I, on the other hand, heard him say, “It’s okay. You’ve got time,” so seizing the time I had, I began my merge into the left lane … the left lane that was at that time occupied by another vehicle.

STOP!! What are you doing??

I swerved back.

You told me I had time! You said it was okay!

You did have time! Time until you had to pull over!

No, you said I had … oh.

Okay, so fast forward to last week when my kids and I went with some friends to a local amusement park. It was a crazy hot day, but we were having fun. When all the kids wanted to go drive the antique cars, we adults complied, though it certainly wouldn’t be as good as the double-loop, three big hills roller coaster (which all the moms rode, hollering like goofballs with our hands in the air while the kids watched – heh heh heh!) Surely they could handle the antique cars. There’s a rail in the middle of the track; how hard could it be?

As we reached the front of the line, having worked through all the kinks about who was going to drive, blah blah blah, I climbed in the back of the car while the kids got in the front. You weren’t allowed to switch drivers, per se, so my son sat behind the wheel and was going to be in control first. At about the halfway point, my daughter would stick her longer leg over and finish up from the passenger’s side. Problem solved, right?

Well, you’d think so, but noooo.

My son couldn’t keep the pedal down. He finally got so frustrated he gave up. To keep the show on the road, I told him to climb across the seat behind my daughter to get out of the way as she took over. I cast a glance over my shoulder. There was a car waiting behind us.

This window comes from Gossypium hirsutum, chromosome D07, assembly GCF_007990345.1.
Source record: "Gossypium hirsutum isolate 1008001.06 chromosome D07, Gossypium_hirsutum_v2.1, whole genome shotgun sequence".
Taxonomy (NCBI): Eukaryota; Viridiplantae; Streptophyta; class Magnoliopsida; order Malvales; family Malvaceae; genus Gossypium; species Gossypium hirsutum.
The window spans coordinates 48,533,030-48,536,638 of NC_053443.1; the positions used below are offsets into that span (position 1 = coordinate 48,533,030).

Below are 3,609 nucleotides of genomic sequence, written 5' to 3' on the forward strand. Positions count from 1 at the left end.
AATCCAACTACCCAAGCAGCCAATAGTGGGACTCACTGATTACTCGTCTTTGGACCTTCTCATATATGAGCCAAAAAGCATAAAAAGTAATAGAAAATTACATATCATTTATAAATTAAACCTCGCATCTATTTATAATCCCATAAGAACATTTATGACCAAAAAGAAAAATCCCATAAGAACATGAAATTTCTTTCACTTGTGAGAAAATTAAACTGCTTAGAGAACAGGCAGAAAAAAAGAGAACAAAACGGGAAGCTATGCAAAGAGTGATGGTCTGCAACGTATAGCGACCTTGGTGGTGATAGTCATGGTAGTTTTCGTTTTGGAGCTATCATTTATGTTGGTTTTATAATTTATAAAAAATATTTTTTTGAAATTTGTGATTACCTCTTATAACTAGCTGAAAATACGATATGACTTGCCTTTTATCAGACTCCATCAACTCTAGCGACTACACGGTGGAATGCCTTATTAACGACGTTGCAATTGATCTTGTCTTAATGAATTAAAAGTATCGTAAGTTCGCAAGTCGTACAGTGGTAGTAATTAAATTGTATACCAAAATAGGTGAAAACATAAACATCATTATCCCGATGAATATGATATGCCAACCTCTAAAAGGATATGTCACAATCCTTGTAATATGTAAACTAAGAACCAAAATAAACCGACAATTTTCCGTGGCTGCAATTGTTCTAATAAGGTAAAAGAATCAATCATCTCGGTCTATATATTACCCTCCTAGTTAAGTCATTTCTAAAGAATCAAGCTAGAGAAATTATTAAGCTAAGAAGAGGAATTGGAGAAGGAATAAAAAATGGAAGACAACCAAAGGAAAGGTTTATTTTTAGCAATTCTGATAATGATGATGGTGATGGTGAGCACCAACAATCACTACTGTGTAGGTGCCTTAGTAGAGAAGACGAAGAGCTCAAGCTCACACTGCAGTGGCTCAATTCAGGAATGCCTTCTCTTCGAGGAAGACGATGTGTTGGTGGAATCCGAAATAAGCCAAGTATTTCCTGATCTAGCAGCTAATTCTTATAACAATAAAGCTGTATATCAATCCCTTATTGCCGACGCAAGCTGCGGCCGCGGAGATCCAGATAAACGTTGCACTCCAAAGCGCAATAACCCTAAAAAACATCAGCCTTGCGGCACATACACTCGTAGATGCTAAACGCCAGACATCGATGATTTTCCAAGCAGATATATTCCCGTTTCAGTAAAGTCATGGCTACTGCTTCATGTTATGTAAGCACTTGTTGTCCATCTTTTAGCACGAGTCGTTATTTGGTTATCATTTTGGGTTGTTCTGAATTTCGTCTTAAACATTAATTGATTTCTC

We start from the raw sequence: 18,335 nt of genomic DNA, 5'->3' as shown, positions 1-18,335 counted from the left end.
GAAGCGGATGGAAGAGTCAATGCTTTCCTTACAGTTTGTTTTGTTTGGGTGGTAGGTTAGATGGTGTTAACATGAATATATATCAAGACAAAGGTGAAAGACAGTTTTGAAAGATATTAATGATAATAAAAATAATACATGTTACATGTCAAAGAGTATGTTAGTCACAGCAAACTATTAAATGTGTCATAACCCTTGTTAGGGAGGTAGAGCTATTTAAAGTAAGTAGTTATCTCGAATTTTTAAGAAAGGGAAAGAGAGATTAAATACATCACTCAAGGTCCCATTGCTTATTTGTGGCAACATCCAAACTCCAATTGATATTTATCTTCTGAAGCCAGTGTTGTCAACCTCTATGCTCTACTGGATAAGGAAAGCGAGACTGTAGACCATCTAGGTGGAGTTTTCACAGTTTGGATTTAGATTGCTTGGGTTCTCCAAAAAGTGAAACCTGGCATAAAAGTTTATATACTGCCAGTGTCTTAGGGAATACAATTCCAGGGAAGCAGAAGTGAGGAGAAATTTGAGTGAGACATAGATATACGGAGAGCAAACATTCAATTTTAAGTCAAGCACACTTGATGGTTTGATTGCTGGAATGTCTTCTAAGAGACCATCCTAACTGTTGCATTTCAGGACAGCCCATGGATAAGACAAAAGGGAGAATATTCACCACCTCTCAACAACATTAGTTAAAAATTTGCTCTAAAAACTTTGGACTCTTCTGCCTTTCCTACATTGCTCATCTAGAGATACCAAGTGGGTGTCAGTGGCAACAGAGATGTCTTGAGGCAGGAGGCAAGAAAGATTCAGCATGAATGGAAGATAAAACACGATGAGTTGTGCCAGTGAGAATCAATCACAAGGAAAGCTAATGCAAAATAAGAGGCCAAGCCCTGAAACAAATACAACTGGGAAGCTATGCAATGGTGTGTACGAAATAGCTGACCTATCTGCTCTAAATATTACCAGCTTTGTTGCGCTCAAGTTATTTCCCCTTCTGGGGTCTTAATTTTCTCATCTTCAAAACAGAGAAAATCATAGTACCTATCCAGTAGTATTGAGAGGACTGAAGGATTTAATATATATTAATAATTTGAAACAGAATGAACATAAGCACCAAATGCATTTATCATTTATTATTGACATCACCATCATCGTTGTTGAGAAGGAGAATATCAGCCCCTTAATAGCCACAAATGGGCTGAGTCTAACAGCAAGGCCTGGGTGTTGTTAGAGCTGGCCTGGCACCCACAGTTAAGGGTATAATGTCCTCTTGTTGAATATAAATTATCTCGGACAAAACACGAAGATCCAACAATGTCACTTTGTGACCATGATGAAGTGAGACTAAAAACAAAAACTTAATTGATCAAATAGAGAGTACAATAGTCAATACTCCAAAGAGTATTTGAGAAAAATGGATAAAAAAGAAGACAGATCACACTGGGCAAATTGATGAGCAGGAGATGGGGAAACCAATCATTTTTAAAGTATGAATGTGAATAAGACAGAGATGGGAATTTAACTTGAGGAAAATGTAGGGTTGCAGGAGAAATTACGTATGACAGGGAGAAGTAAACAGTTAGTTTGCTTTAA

They did so pretty quickly, but the problem was my daughter could not keep the pedal down, either.

For crying out loud! How hard can it be?

I tried to be calm and patient with the situation, but you know how it is …. 101 degrees, you’ve been playing nanny all day to kids who say no to every other ride you try to get them on, your feet hurt, and now there are three cars behind you. In my mind I’m thinking, just push the pedal down!! But, being the calm, collected mother I am, I say, Just push the pedal down!! My son soon joins in, nagging her to do this and do that. (Yeah, dude, ‘cause you mastered it, huh?)

Bless her heart (that’s Southern for “Oh, good grief!!”), she was at the same time trying so desperately to steer (wheel to the far right … BUMP! Wheel to the far left … BUMP! Wheel to the far right ……. well, you get the picture). By this time, we’d probably only gone a total of about 50 yards – in 8" segments. I stopped looking behind me, ‘cause, you know, I really didn’t want to know.

“Stop steering! You’re not going to go off the track! That’s why there’s a rail! Just push the pedal down! …..” I’m sure that her ears eventually converted my words to “Peanuts Special” language. You know, “Mwaa mwa mwaaa mwaaa mwa.”